Project Managing Your Health and Fitness - The Key to Success

Published: 16-02-2015  | Updated: 31-12-2015

Project Management Fitness

Project management is a discipline that puts you in control, removes ambiguity and maximises your chances of success. Whilst many people associate ‘Project Management’ with work, we think there’s lots that can be applied to your health and fitness training too.

Part of the reason that many people are so unsatisfied with their body or health is because they’re not clear on what it is they want to achieve, or if they are, they have no plan on how to get there or measure progress.

At Fitstream, we know a thing or two about project management, having run projects for some of the worlds biggest brands. We’ve taken 7 basic principles of project management and offer them as a guide to help with your health and fitness training.

1. Reject aimlessness

Meandering along without a plan or goals removes purpose and is a common cause for a lack of progress. Acknowledge your health and fitness training as a project, and that it matters enough to be treated as one.

2. Become a leader

Every project needs a leader. Someone who drives progress forward, is accountable and takes responsibility. For this project, this is you.

You are the only person who can guarantee success so reject excuses and focus on moving forward and taking ownership.

Make your pledge to transform.

3. Create a plan

This stage is really about acknowledging what you want to achieve and putting in place the actions on how you’ll get there. Capture what it is you expect of yourself, where you want to be and in what time frame. Getting everything written down is incredibly empowering.

The key questions to ask yourself include;

  • Do you have clear objectives on what you want to achieve? 
  • Have you identified an approach to best meet these objectives? 
  • Have you broken your approach up into an action plan? 
  • Have you checked “Lessons Learned” from previous projects (see step 7)? 
  • Do you know how you will track progress? 

You can read our article on fitness planning for more information on how to create a fitness plan.

4. Tell people what you’re going to do

Your project is now real. It has objectives, actions, and a timeline. Now it’s time to share it with your friends and family.

Sharing your project with others increases your chances of success (1) and adds to your personal accountability.

Our article on how to write a progress posts is useful for inspiration on how to share your progress with the world. 

5. Keep track of progress

Maintain a journal or notebook. This serves as a record of your training and diet and helps you to understand how your body is changing in response to your lifestyle.

Your journal also becomes a great source of motivation and is useful for when you start your next fitness project, where you can use the information to refine your plan.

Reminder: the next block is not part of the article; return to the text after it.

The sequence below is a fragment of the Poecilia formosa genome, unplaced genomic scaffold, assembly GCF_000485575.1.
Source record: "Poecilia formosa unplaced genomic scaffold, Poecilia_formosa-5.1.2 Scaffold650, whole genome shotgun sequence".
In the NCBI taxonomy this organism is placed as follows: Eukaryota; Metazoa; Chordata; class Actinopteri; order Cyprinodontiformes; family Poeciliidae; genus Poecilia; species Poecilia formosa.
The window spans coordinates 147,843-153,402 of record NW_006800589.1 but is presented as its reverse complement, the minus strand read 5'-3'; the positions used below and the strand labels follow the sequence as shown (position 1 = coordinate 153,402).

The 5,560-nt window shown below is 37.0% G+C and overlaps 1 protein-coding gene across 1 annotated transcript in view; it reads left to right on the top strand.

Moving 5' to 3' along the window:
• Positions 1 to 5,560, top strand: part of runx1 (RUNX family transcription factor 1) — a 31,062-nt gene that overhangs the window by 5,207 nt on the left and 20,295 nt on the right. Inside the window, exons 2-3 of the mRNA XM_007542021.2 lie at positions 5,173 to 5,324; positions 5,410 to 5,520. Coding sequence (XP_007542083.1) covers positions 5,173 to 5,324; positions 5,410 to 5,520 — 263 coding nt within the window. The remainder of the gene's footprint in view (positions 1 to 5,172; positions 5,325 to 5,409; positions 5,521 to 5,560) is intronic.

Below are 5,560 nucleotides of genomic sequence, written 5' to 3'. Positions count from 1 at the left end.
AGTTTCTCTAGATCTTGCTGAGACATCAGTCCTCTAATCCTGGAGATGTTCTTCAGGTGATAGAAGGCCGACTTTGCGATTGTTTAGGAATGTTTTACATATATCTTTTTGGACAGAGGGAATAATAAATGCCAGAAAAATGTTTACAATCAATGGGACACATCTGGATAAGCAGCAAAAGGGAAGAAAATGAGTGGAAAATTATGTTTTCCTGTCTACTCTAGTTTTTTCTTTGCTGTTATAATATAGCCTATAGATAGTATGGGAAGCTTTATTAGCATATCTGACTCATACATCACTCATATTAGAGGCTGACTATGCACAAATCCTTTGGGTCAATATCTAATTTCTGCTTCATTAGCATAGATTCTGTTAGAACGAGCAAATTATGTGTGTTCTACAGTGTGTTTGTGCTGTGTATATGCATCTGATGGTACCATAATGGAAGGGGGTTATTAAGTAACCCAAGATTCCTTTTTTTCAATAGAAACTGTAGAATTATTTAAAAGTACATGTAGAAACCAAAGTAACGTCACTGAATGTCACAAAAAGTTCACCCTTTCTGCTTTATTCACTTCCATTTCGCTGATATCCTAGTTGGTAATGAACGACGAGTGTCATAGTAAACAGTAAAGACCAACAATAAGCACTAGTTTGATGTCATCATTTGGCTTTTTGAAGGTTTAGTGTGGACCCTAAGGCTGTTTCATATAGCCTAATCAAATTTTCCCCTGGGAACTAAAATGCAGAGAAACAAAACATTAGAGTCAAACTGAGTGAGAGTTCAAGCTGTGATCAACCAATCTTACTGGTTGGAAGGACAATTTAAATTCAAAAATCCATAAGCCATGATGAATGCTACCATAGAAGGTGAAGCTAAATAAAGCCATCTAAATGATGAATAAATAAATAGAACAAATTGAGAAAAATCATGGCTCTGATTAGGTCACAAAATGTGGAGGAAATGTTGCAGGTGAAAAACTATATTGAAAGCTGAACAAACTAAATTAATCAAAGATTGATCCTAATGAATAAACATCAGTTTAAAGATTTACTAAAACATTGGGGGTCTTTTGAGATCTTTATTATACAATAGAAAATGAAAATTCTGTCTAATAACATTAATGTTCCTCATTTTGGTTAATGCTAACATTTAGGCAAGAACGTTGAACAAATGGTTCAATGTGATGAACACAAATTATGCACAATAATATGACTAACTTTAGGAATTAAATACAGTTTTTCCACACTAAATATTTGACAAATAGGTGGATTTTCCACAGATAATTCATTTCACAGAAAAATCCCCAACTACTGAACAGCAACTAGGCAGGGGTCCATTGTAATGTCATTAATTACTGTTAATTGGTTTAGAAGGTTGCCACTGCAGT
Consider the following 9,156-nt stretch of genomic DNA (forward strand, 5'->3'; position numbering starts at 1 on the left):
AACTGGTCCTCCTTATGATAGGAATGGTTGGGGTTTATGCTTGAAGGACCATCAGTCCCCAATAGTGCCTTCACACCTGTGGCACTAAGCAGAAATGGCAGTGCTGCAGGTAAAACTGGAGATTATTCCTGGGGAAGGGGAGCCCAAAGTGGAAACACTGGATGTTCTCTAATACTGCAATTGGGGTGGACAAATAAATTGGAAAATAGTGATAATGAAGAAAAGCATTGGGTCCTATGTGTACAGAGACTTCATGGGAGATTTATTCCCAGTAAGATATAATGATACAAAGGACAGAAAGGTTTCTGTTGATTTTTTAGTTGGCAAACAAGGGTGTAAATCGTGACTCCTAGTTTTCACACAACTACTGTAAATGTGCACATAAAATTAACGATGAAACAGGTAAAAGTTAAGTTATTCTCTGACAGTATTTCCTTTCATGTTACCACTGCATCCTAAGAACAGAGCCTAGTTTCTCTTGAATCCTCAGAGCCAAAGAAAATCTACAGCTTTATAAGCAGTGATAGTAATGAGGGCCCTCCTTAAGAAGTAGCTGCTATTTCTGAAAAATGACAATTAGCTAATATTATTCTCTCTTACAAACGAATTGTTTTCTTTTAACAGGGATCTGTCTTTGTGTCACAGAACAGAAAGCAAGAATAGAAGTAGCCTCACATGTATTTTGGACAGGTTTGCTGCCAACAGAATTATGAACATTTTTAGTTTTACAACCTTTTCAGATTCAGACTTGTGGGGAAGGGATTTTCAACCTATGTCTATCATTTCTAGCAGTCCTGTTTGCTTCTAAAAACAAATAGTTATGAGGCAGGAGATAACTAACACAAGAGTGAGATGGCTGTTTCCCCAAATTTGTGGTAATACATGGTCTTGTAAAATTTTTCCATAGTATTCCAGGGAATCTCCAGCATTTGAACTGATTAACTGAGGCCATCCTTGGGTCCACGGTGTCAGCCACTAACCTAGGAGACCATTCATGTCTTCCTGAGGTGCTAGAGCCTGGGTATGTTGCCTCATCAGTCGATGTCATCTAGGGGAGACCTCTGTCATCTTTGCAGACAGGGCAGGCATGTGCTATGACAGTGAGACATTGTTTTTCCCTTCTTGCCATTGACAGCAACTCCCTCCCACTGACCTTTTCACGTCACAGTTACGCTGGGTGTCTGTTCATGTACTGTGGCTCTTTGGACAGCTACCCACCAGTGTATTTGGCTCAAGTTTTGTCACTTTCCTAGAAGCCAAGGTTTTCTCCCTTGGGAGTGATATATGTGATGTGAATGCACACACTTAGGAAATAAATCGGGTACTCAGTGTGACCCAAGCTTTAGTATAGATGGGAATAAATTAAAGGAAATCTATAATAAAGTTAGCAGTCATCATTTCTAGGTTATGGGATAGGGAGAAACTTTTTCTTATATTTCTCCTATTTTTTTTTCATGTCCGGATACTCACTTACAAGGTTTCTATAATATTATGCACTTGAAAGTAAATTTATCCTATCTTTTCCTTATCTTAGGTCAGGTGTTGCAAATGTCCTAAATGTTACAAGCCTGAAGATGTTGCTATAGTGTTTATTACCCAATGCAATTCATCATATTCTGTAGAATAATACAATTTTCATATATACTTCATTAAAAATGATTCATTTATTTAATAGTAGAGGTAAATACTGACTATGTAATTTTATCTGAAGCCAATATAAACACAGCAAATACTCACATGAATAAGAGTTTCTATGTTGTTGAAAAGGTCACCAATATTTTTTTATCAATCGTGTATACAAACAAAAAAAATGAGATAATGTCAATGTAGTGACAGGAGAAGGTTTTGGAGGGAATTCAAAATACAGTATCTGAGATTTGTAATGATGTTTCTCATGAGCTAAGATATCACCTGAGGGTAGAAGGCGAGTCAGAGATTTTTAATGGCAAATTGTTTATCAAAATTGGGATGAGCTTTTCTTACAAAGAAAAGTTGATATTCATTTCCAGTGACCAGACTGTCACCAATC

You’ll find the following Fitstream articles useful when considering how to track your progress;

6. Be resilient

Your plan is essential, but it won’t work. Not exactly as planned anyway. And that’s fine. A plan is a guiding framework, a visualisation of how you’re working towards the body you want to build.

Workouts will be missed. Progress will ebb and flow. Life will get in the way.

The plan is your yardstick that you measure against. Simply review the plan, assess your progress, and adapt it to suit the current situation. Think of your plans as a continuously evolving frame to help you get to where you want to be.

7. Wrap your project up

When you’ve achieved your goal or project fitness has come to an end it’s time to close it off and perform a mini retrospective.

Take the time to look through your journal and see how far you’ve come. What worked for you, or perhaps didn’t work so well? What would you do differently next time? Make sure that you keep a record of these 'Lessons Learned' to help you with the next project.


We believe that by applying some basic principles of project management to your health and fitness that you will improve your chances of success. That you’ll be clearer on your goals, create a realistic plan on how to get there and more motivated to stay the course.

Why not start your own new Project Fitness today?

As an excellent tool to help you on your new journey, check out our free Fitness Journaling app. Thousands of Fitstream users are tracking their progress, staying accountable and creating powerful motivation using it right now.

fitness journal



  1. M. Deutsch and H. B. Gerard (1955). ‘A Study of Normative and Information Social Influences Upon Individual Judgement’. Journal of Abnormal and Social Psychology, 51, pages 629-36.


Always consult your GP before undertaking any form of weight loss, fitness or exercise.